Government of Cuba
Cuba is a country made up of the island of Cuba, the Isla de la Juventud, and several minor archipelagos. Cuba is situated in the northern Caribbean at the meeting point of the Caribbean Sea, Gulf of Mexico and Atlantic Ocean. East of Mexico, Cuba is south of Florida and the Bahamas, to the west of Haiti, and to the north of Jamaica. Havana is the largest city in Cuba, and is also the capital city. The island of Cuba covers an area of 40,543 square miles and has a population of over 11 million people.
Cuba is a multi-ethnic country of extremely diverse origins, which includes the aboriginal Taíno and Ciboney peoples, as well as influence from Spanish colonialism, African slavery, and the Soviet Union.
Cuba is a member of the United Nations, the G77, the Non-Aligned Movement, the African, Caribbean and Pacific Group of States, ALBA and Organization of American States. It is a regional power in Latin America, and is considered a middle power globally. Its economy is largely driven by the exports of sugar, tobacco, coffee, and professionals. The country has high human development and is ranked eighth in North America (67th in the world).
How is government structured?
Cuba’s political system has been communist in nature since 1959, and is based entirely on the "one state – one party" principle. Cuba is a Marxist–Leninist socialist state structured around the political ideas of Marx, Engels and Lenin. The Communist Party of Cuba is considered to be the "leading force of society and of the state", and has the capability of setting national policy for the country as a whole.
The Cuban government exercises executive power. Fidel Castro led Cuba until February 2008 – Castro held the titles of Chief of State, Head of Government, Prime Minister, First Secretary, and Commander in Chief of the Cuban armed forces. The Ministry of Interior is responsible for state security and control.
Constitutionally, the First Vice President of the Council of State takes on the duties of the President should he become ill or die. In 2006, Castro delegated his duties as President of the Council of state, first secretary of the Cuban Communist Party, and the post of Commander in Chief of the armed forces to first Vice President Raúl Castro.
Miguel Diaz-Canel succeeded Raúl Castro as president in April 2018, effectively ending six decades of Castro family rule in Cuba. President Diaz-Canel promised to maintain the one-party communist system of Cuban government after being selected to be president by parliament.
Cuba’s elected legislature, the National Assembly of People's Power, has 612 members who are elected every 5 years. The Assembly ratifies decisions made by the executive branch. Ordinarily it meets twice a year, but is permanently tasked with overseeing legislative issues such as the economy, industry, transportation and communications, constructions, foreign affairs and defence, public health, and interior order. The National Assembly is also responsible for the Commissions, Local Assemblies of the People's Power, International Relations, Judicial Affairs and the Administration.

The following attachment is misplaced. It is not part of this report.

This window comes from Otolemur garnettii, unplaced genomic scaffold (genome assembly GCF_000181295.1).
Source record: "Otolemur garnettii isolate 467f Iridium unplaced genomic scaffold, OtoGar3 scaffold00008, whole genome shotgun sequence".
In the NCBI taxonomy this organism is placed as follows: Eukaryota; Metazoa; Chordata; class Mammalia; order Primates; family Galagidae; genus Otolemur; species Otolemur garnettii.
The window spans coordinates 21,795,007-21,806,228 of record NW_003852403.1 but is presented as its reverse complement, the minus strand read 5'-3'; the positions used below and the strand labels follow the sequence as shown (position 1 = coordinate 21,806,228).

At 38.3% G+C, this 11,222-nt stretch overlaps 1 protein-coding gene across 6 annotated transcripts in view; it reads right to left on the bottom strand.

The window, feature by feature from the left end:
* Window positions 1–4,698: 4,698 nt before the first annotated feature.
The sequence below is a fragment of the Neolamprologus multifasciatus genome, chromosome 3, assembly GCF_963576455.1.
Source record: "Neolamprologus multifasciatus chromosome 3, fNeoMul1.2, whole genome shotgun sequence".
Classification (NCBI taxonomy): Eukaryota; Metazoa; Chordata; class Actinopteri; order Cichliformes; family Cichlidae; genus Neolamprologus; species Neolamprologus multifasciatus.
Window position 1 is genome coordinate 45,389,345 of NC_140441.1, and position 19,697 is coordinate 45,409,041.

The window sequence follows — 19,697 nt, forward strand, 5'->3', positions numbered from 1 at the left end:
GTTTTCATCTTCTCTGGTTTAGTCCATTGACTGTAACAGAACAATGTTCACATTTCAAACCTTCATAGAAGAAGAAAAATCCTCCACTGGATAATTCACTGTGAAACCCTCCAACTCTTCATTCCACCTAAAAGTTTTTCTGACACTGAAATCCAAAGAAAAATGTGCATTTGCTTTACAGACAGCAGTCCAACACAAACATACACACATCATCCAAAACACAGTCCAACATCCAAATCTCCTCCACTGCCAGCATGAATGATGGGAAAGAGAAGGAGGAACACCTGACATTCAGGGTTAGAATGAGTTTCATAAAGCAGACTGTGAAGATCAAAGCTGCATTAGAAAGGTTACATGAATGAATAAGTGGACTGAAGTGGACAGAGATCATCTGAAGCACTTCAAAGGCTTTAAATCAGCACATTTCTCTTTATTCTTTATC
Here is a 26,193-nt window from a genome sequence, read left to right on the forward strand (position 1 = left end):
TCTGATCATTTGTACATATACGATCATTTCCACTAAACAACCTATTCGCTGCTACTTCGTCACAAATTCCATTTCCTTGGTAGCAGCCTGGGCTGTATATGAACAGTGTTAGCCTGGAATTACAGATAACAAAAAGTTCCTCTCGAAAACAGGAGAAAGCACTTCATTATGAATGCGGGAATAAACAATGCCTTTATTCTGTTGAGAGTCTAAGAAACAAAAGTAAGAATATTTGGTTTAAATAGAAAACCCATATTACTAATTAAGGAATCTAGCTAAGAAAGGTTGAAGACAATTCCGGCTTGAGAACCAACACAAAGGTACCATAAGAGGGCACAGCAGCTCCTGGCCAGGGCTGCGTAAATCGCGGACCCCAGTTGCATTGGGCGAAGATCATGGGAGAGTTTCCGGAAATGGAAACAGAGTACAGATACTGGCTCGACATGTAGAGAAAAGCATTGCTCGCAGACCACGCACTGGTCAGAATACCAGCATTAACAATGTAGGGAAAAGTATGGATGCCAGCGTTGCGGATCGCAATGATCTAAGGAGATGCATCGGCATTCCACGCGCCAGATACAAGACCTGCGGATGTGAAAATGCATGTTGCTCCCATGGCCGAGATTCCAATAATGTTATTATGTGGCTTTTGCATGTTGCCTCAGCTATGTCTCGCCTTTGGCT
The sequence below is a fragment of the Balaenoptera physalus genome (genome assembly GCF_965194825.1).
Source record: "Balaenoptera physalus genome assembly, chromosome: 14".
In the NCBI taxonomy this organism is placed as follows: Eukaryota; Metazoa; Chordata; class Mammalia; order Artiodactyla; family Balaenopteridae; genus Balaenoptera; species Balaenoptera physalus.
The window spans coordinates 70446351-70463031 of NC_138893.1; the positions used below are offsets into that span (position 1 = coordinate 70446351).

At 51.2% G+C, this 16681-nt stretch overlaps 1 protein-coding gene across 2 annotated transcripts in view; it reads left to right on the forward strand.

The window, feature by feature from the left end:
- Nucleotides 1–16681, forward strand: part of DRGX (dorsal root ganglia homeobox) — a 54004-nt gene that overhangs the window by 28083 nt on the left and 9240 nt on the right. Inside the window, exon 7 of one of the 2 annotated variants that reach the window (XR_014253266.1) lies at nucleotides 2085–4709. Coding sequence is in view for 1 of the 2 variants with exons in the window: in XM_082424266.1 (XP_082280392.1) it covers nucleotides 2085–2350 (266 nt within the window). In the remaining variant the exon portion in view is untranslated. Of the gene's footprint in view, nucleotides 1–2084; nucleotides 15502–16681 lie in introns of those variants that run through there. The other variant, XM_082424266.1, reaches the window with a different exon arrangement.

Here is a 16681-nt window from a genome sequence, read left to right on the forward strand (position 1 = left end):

When supporters the Varela Project submitted a citizen proposal of law with 11,000 signatures in 2002 calling for a national referendum, the Government collected 8.1 million signatures requesting a constitutional amendment that ensured socialism became an unchangeable aspect of the Cuban government.
The People’s Democracy?
Cuba is termed a “people's democracy”, rather than a "liberal democracy" like those of Western states, rejecting criticism of its political system.
Those who oppose Cuba have described its political system as undemocratic. The Cuban government has often accused the United States of attempting to influence their political development (which has often been the case). Others have described the Cuban political system as entirely undemocratic in terms of human rights by human rights, while others have gone a step further and called it a dictatorship. Supporters of the Cuban government describe it positively as a grassroots, centralized, or revolutionary democracy.
The Cuban regime has been compared to the North Korean totalitarian state ruled over by Kim Jong-il and Kim Il-sung.
An interesting feature within Cuba is the inclusion of the Committees for the Defense of the Revolution (CDR), which is a network of neighborhood organizations stretching across Cuba, of which the majority of Cubans are members. The organizations are responsible for driving campaigns (such as educational or medical campaigns) into national effect, and also take it upon themselves to report "counter-revolutionary" activity. CDR officials supposedly track the activities of each person in their block.